Firstly, we evaluated the associations of energy adjusted calcium and magnesium intake with the development of NAFLD (Tables 3 and 4). Regarding to the energy adjusted calcium intake, in the final model adjustments for potential confounding variables; including, age, gender, BMI, alcohol consumption, smoking, diabetes, physical activity, energy, dietary fiber, carbohydrate, fat, and protein intakes, a positive association was detected between dietary calcium intake and the development of NAFLD in the third (Q3) and fourth (Q4) quartile compared to the lowest quartile (Q1) [(OR = 3.03; 95 % CI: 1.25–7.36), (P-value = 0.014) and (OR = 5.41; 95 % CI: 3.87–10.87), (P-value < 0.001) for Q3 and Q4 compared to the Q1, respectively] (Table 3). However, analyzes showed a negative association between the energy adjusted dietary magnesium intake and the development of NAFLD in fourth (Q4) quartile compared to the lowest quartile (Q1) [(OR = 0.89; 95 % CI: 1.25–4.78), (P-value = 0.043)] (Table 4).

Table 3 The development of non- alcoholic fatty liver disease across quartiles of energy-adjusted daily calcium intake
Table 4 The development of non- alcoholic fatty liver disease across quartiles of energy-adjusted daily magnesium intake

The data regarding the association between energy-adjusted calcium to magnesium intake ratio and the development of NAFLD is presented in Table 5. In the crude model, a positive association was detected between dietary calcium to magnesium intake ratio and the development of NAFLD in the third (Q3) and fourth (Q4) quartile compared to the lowest quartile (Q1) [(OR = 2.01; 95 % CI:1.21–3.34), (P-value = 0.007) and (OR = 4.33; 95 % CI:2.68–6.97), (P-value < 0.001) for Q3 and Q4compared to the Q1, respectively].In the multivariable-adjusted model, after adjustment for potential confounding variables; including, age, gender, BMI, alcohol consumption, smoking, diabetes, physical activity, energy, dietary fiber, carbohydrate, fat, and protein intakes, participants in the third (Q3) and fourth (Q4) quartile had a greater development of incidental NAFLD compared to the lowest quartile (Q1)[(OR = 2.86; 95 % CI: 1.20–6.81), (P-value = 0.017) and (OR = 5.97; 95 % CI: 2.54–14.01), (P-value < 0.001) for Q3 and Q4 compared to the Q1, respectively].

Table 5 The development of non- alcoholic fatty liver disease across quartiles of energy-adjusted daily calcium to magnesium ratio intake

To investigate the relationship between the energy-adjusted calcium to magnesium intake ratio and plasma levels of alanine aminotransferase (ALT) and aspartate aminotransferase (AST), the Pearson correlation test was conducted. Energy-adjusted calcium to magnesium intake ratio was positively correlated with plasma level of ALT (r = 0.18; P = 0.01); contrarily, it had no correlation with plasma levels of AST.

Discussion

In this case control study, we observed that subjects with higher energy-adjusted dietary calcium to magnesium intake ratio had a greater development for incidental NAFLD, independent of confounding factors including age, gender, BMI, alcohol consumption, smoking, diabetes, physical activity, energy, dietary fiber, carbohydrate, fat, and protein intakes.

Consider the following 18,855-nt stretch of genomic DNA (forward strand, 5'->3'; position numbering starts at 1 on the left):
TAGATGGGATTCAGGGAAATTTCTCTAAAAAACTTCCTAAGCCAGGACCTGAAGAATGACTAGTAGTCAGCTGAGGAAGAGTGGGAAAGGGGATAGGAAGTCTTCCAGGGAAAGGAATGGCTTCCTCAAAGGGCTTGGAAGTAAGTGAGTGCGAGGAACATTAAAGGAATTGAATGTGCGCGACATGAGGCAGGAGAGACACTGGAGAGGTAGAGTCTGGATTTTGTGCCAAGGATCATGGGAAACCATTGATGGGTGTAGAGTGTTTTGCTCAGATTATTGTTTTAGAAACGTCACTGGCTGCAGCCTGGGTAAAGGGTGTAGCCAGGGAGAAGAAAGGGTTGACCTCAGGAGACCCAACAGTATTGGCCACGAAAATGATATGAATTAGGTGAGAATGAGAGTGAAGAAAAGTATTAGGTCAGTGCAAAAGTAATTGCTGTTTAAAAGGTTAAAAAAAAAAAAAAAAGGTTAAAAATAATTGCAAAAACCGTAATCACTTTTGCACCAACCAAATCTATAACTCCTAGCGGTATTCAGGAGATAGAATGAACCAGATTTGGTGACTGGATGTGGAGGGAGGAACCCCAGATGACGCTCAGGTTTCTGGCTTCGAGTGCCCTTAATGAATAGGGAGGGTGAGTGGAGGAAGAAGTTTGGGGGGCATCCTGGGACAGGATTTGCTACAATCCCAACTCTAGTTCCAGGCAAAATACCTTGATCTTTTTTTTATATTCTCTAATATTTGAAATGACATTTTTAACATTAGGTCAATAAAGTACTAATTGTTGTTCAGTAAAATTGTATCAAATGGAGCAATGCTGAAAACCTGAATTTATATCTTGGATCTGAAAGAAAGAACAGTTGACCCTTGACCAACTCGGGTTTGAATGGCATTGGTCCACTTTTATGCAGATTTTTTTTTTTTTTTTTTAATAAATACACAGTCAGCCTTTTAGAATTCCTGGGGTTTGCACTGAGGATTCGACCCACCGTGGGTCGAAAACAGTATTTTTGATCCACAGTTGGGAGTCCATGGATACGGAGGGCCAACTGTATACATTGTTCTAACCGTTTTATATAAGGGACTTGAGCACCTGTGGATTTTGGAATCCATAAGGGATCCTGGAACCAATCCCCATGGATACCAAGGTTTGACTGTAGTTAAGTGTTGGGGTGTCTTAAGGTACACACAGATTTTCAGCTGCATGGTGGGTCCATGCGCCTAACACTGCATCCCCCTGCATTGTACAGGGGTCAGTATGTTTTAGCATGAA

Recent studies have shown that the impact of nutritional factors on the incidence of NAFLD is more pronounced [32,33,34,35]. To the best of our knowledge, there is no study that has examined the relationship between the calcium to magnesium intake ratio and the development of NAFLD; however, calcium and magnesium were separately investigated as potential mediators in the pathogenesis of the disease. Based on consistent evidence, intake of magnesium was inversely associated to the factors related to the risk of insulin resistance [36], and metabolic syndrome, specifically factors such as high fasting glucose level, high waist circumference, and low high-density lipoprotein cholesterol [37, 38]. Lu et al. found that higher intakes of Mg during adulthood is related to a lower risk of NAFLD in middle age [22]. Moreover, in another study, subjects with NAFLD or alcoholic fatty liver were at higher risk of developing magnesium deficiency [39]. However, another study conducted in Canada was not able to find any links between magnesium intake and risk of NAFLD; considering the structural weaknesses in this study, the results might lack enough credibility to be deductible [40].

As mentioned beforehand in the present article, calcium has some biochemical interactions with magnesium. These interactions might have clinical manifestations concerning the pathogenesis of several metabolic disorders. Wenshuai Li et al. who investigated the data related to the Third National Health and Nutrition Examination Survey (NHANES III) follow-up US adults’ cohort [41], found out that the intake of magnesium was associated to an approximately 30 % reduced risk of NAFLD and prediabetes, only in subjects who consumed less than 1200 mg/day calcium. Their findings suggested that beneficial effect of magnesium might be attenuated when calcium intake is higher than the amount recommended by Dietary Reference Intakes (DRIs). One of the important mechanisms might be the suppressive effects of high calcium intake on the gastrointestinal absorption and renal reabsorption of magnesium which may alter the excretion of the ion in the feces and urine [24, 42].